Maybe you don’t feel that way right now (that you are enough); however, believe what I’m telling you: each of us is enough at each stage of our life to move forward to the next one. Why is that? Wanting more or something different is not the same as not being enough.
Buying a piece of land, for example, is enough to feel financial comfort. If you want to build a house on it, doesn’t mean that your land has no, or at least, the same value.
I’m not going to tell you “just believe in yourself” because these are empty words if you doubt yourself. However, I’m telling you that, regardless of what you believe about yourself, stand up and start walking. Start building on the piece of land you have; start dreaming, set goals and make the steps to get where you want to be.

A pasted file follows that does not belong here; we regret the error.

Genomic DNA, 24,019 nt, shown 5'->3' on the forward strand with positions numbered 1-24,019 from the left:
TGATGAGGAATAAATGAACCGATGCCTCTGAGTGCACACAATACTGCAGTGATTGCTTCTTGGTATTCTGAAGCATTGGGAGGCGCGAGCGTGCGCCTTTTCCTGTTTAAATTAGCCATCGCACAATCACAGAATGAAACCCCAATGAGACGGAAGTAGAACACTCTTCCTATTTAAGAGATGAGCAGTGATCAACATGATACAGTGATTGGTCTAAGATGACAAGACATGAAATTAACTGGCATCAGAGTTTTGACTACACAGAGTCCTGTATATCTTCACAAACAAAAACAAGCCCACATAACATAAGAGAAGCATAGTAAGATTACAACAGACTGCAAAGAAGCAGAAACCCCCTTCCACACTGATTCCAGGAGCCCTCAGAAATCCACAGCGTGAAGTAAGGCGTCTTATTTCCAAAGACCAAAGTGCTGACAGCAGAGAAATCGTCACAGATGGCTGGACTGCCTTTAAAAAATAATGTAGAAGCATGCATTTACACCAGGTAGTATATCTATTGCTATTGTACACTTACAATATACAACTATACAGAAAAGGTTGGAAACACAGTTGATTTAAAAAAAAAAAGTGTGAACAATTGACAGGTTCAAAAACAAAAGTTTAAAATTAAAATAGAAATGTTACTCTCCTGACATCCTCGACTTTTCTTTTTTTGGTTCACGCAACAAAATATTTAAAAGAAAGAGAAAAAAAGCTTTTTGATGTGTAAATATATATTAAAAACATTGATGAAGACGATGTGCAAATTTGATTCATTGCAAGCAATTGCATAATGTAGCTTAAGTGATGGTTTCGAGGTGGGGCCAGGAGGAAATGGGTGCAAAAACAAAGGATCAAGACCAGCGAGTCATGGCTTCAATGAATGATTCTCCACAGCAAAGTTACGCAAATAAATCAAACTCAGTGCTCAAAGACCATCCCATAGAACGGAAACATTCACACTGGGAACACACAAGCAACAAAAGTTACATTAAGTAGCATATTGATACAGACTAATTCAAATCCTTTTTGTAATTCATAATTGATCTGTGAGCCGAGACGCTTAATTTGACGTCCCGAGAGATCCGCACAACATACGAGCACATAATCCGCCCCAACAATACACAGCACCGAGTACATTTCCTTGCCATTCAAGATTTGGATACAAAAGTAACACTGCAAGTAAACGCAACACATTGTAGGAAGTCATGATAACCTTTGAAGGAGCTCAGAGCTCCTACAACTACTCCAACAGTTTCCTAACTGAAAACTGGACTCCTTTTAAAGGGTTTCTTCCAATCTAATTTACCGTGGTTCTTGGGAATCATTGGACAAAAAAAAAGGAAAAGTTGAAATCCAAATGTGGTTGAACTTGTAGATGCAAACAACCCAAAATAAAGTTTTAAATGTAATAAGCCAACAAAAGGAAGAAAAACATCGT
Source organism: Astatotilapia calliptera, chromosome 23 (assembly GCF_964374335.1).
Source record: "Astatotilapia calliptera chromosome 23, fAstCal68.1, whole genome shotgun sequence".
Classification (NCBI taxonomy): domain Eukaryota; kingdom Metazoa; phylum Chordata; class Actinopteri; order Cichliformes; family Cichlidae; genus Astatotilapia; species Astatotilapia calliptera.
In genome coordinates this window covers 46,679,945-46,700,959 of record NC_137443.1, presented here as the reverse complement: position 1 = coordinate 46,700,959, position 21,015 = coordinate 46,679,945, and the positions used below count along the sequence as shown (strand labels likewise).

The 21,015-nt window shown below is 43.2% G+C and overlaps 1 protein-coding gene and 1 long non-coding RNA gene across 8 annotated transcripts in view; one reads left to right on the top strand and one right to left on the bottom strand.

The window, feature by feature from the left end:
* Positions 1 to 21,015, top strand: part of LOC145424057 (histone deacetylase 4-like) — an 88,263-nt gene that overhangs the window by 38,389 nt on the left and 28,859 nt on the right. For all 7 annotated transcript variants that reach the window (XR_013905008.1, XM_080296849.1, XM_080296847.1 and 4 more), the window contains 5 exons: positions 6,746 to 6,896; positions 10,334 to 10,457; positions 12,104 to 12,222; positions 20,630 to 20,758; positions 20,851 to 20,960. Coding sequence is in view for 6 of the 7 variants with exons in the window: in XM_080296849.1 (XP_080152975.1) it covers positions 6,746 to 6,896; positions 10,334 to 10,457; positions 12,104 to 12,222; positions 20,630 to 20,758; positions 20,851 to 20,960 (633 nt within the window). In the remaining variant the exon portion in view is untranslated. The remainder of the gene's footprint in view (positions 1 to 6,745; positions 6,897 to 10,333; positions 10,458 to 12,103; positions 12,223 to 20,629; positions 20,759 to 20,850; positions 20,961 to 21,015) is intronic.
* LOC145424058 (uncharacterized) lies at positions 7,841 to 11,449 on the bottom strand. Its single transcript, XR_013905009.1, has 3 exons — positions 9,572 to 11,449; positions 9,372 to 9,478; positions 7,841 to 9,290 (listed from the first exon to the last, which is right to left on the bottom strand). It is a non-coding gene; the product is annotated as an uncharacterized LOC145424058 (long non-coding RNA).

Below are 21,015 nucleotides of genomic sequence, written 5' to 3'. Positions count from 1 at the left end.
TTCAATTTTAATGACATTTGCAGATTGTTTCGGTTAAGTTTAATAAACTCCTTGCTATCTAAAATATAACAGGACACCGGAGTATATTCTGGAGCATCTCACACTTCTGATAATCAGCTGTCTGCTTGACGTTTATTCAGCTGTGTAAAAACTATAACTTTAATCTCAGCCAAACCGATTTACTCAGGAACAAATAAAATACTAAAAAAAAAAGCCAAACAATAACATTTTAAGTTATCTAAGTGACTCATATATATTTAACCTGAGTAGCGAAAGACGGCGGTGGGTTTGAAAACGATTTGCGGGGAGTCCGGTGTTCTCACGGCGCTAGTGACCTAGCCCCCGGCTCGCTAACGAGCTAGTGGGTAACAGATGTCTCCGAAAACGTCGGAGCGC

Stand up and start walking and the belief in yourself will undoubtedly come from the successes you have, the goals you accomplish, the dreams you get to live.
- Are you, really, not enough? Who told you so? Whose voice is telling you that in your head over and over again? Who is living, rent-free, inside of your mind covering your self-image with dirt and lies?
- What do you know well how to do? And how can you improve those skills?
- How many other exciting and fulfilling thing can you accomplish?
- What are your skills and talents used at, the best?
- What are your positive character traits?
Get curious, stand up and start walking. Prove yourself and others that you can, because until you’re trying something, you never know how great you can be (at it).
Did others teach you how to doubt yourself, how to feel inferior to others, how to be overly self-conscious, how to put yourself down? Break free from those teachings, lies, and misjudgments! Break free and define for yourself who you are and who you’re not.